On heels of All-America honor, local swimmer heads to college

Scott Swanson

When Magen Hager finished the 200 Freestyle preliminary race at the 4A/3A/2A/1A swimming state championships last February, she knew she’d fulfilled a big goal: she’d set a state record in the event with her time of 1:50.63.

What she didn’t know was that she’d also fulfilled another longtime goal, one that she wasn’t really thinking about. With that swim she’d gained high school All-American status, which goes to the top 100 swimmers nationwide in the event.

“Honestly, it wasn’t in my mind at all,” Hager said. “Earlier in my high school career, I had always said I wanted to All-American in the 100 Freestyle. That was always the goal I was working towards.”

But when the district and state meets rolled around this year, she decided to compete in the 200 Freestyle event. And it paid off at state.

“I just had a really good swim,” Hager said. “I really wanted to break the state record. That’s really what I was focusing on.”

She was the first Husky female swimmer in 30 years to gain All-American status. The last was Leah Lamb, in 1989, who also was an All-American in 1987, when she set the school record of 2:05.6 in the 200 Medley Relay that still stands today. The last Sweet Home boy to gain All-American was Jayce Calhoon in 2009, in the 100 Backstroke (51.9).

In setting the record, Hager beat the previous state mark set by former Sweet Home teammate Lucie Davis in 2017.

During the finals, on the next day, when she swam just slightly slower, Hager said it was announced that her time qualified for All-American consideration.

“I thought, ‘Oh, that’s cool,'” Hager said. “They have an absurdly fast automatic time, then they have everybody else.”

After the meet she did some research and discovered that she had the fastest time in the state – of high school swimmers at all levels.

“I got pretty excited about that. If some of the smaller states didn’t have anybody faster than me, and the bigger states, like California, had a couple, then I had a real shot at this thing. Turned out, I was the 85th fastest in the nation.”

Doug Peargin coached Lamb and Calhoon, as well as Bruce Davis, who starred for the Huskies in the late 1980s and still holds several school records. Peargin said Hager is “a good one.”

“Luci held the state record in the 200 Free and she beat it. She’s a competitor and a good athlete. You put those things together, you’ve got a tough kid. She’s got a good head on her shoulders. Never got a B in her life. If you have brains, brawn and that kind of drive, you’re an animal.”

Hager started swimming at 9, when she lived in Albany. A year later, she took a break when her family moved to Sweet Home and couldn’t immediately connect with the Sweet Home Swim Club. The following year she was back in the water, she said, and by the time she was 11 she “really started getting competitive.”

“It’s been about nine years,” she said of her swimming career. “I’d say seven of those have been really competitive, where I had goals and realized I wanted to go somewhere with swimming.”

That was then and this is now, and swimming has gotten complicated, especially at the college level, with the coronavirus shutdowns.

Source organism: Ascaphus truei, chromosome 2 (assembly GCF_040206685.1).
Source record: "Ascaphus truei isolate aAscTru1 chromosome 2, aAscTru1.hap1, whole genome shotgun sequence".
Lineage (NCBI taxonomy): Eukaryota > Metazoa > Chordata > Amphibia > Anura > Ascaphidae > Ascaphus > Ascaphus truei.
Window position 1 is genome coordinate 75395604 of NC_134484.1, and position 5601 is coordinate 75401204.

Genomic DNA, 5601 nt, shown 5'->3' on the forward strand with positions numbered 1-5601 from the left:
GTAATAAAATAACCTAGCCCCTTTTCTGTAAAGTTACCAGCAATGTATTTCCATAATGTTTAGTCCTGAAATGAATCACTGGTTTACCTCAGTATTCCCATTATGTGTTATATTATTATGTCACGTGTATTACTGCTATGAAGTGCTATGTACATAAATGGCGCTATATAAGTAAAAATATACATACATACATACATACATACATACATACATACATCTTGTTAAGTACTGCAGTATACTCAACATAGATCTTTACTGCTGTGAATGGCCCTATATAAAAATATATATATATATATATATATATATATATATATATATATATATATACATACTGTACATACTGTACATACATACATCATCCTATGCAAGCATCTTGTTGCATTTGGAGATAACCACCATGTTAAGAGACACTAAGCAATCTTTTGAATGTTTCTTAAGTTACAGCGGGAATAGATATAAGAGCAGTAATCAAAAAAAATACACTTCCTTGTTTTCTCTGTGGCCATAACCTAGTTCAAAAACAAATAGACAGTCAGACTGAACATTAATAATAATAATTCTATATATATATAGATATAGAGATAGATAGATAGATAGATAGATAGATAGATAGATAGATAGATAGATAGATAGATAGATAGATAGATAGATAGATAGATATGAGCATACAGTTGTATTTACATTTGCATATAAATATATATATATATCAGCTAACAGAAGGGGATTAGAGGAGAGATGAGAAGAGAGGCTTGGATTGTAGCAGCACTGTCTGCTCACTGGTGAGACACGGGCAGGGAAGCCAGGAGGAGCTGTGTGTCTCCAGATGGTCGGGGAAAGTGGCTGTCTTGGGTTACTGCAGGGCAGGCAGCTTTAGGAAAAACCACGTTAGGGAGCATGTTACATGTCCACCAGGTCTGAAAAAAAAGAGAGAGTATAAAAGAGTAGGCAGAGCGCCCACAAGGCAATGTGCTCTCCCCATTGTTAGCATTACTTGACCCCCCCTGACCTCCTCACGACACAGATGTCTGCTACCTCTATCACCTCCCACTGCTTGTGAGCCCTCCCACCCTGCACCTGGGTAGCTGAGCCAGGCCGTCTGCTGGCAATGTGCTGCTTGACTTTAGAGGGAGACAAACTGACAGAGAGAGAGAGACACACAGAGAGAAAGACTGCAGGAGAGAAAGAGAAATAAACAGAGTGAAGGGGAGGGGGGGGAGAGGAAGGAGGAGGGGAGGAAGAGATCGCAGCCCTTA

Hager is headed for Colorado State University this week, where she has a swimming scholarship and plans to compete – if there is swimming in the COVID-confused world of college athletics.

The Mountain West Conference, of which CSU is a member, announced earlier this month that it has canceled all fall competition in women’s swimming and diving, golf, tennis, indoor track and field, softball and baseball.

That followed an announcement in early July that Boise State, another MWC member, was cutting swimming and baseball, leaving former Huskies Davis and Lauren Yon, who had transferred to BSU following the cutting of women’s swimming at Oregon State University, facing the decision to call it quits or transfer.

Hager is hopeful that she can at least get into the Rec Center at CSU and get in the pool. At home, she typically swims between 4,000 and 6,000 yards a night when she’s training, and adds another 2,000 to 3,000 yards when morning practices are held.

“Some days I just have to grind out a whole 7,000 yards,” she said. “It just depends on what our focus is for the night. There’s a whole lot of swimming that weights can’t replicate, that the mountain bike (which she sometimes uses for additional workouts) can’t replicate.

“When COVID started, I would mountain bike 10K every day, but when I came back to the pool, I was still winded. (Swimming is) a very difficult sport to keep up with if you’re not doing it.”

She said if things normalize, she may shoot to make the Olympic trials as a college senior, “if we get to swim.”

“I’m not quite cut out for it right now. If we have to take a two-year break, I’m not sure where I’ll end up. But I’ll be in the same boat as everyone else at that point. I’m really trying to focus on that. Everybody in the whole conference is not able to swim. When it was shut down here (in Oregon last spring), everybody in the state couldn’t swim.

“Like they keep saying, ‘we’re all in this together.’ That goes for sports too and the level of fitness we can be at.”

Meanwhile, that All-American status puts some icing on the cake as her high school career ends, she said.

“I’m the most pleased with this achievement,” she said. “It’s not just 4A and under. It’s not just Oregon. It’s the entire country.”